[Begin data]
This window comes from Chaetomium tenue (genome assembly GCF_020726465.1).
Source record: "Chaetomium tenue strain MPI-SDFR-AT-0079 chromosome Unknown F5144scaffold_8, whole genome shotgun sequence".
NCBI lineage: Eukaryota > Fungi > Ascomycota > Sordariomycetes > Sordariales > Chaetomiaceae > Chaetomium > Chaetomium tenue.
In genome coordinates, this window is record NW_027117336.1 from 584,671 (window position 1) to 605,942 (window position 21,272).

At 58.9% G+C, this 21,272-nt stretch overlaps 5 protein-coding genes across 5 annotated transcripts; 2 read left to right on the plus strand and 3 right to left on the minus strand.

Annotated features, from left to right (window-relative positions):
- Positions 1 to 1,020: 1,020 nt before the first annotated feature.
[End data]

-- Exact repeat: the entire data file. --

This window comes from Chaetomium tenue (genome assembly GCF_020726465.1).
Source record: "Chaetomium tenue strain MPI-SDFR-AT-0079 chromosome Unknown F5144scaffold_8, whole genome shotgun sequence".
NCBI lineage: Eukaryota > Fungi > Ascomycota > Sordariomycetes > Sordariales > Chaetomiaceae > Chaetomium > Chaetomium tenue.
In genome coordinates, this window is record NW_027117336.1 from 584,671 (window position 1) to 605,942 (window position 21,272).

At 58.9% G+C, this 21,272-nt stretch overlaps 5 protein-coding genes across 5 annotated transcripts; 2 read left to right on the plus strand and 3 right to left on the minus strand.

Annotated features, from left to right (window-relative positions):
- Positions 1 to 1,020: 1,020 nt before the first annotated feature.